New York Magazine Got It Wrong and Tristan Louis Got It Right
The cover story in New York Magazine a week or two ago was about blogs. Clive Thompson told the story about how hard it is to create a blog with a large readership. It's the story we've all read. That the "A list" bloggers control the debate and the audience, only link to each other, and keep everyone else out.
And it's completely wrong.
Clive may be a good reporter but he isn't an analyst. Tristan Louis is an analyst and he did what I think is an excellent study of the Technorati Top 100 over the past nine months.
Tristan posted the results of his analysis on Tuesday in a post called "Here Today Gone Tomorrow".
Here are some of the key insights:
65 of the top 100 blogs in May 2005 are no longer in the top 100 in February 2006.
90 of the top 100 blogs in May 2005 dropped in the rankings by February 2006 (including the 65 that dropped off entirely).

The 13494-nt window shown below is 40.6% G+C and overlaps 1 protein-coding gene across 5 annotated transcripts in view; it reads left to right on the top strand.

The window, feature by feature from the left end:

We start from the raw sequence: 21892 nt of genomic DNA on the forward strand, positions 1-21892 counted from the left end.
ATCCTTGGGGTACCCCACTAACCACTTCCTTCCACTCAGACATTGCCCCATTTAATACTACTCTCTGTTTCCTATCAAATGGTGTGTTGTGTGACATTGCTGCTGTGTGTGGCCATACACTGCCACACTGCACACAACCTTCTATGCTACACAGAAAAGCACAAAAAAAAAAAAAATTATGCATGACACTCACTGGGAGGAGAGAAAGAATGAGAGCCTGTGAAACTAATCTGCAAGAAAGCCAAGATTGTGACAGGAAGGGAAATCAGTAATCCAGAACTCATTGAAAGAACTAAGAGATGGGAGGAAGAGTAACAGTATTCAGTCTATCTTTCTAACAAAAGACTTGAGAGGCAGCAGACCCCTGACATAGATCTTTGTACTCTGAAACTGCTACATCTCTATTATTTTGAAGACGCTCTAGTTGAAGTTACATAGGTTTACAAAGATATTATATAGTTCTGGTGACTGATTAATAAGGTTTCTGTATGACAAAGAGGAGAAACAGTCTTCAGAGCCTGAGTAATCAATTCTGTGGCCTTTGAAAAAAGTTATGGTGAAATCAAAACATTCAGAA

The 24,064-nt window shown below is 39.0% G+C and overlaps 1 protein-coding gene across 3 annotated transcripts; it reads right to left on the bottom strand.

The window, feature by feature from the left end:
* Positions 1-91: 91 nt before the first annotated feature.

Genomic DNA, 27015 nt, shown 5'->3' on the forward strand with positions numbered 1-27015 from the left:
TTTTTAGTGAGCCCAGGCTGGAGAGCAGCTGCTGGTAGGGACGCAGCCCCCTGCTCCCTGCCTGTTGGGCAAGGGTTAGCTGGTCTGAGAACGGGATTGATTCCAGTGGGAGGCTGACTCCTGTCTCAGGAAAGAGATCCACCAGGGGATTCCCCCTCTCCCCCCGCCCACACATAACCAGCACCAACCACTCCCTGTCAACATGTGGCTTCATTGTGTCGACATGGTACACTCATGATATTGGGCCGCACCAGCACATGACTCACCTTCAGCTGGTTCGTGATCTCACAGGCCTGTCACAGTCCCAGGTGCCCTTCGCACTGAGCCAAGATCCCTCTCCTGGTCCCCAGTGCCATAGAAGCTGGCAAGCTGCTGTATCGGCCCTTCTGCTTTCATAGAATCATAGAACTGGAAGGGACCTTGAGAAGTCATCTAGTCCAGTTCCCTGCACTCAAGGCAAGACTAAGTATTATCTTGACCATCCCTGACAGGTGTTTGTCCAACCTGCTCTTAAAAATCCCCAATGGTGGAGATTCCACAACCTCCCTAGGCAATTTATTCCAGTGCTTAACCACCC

65 new blogs are on the list (of course) and many of them are asian blogs.
Tristan says this about the rise of the asian blogs:
A quick analysis seems to point to Asian blogs becoming a major force, one that I personally have not heard much about in discussion of the evolution of the blogosphere. ..... In a world where globalisation is key, the blogosphere has not yet fully grappled with the impact of the Asian Pacific region and there probably will be some interesting discussion around this in the future.
It's a great post and puts the nail in the coffin of the "a list" nonsense that we have been hearing in the blog world for the past year. As someone who reads and writes blogs every day, I know exactly how hard it is to build and maintain an audience. Blog audiences are way more fickle than any other medium. If you don't keep it interesting, informative, and entertaining they'll take you out of their reader and bookmarks so fast your head will spin.
As Tristan says in his conclusion:
it also looks like being on top is no guarantee that you will stay there (if anything, it is a guarantee that you will not, as 9 out of 10 blogs fell and 65 percent disappeared from the list altogether).
Phew. I am sure glad I am not on the Top 100!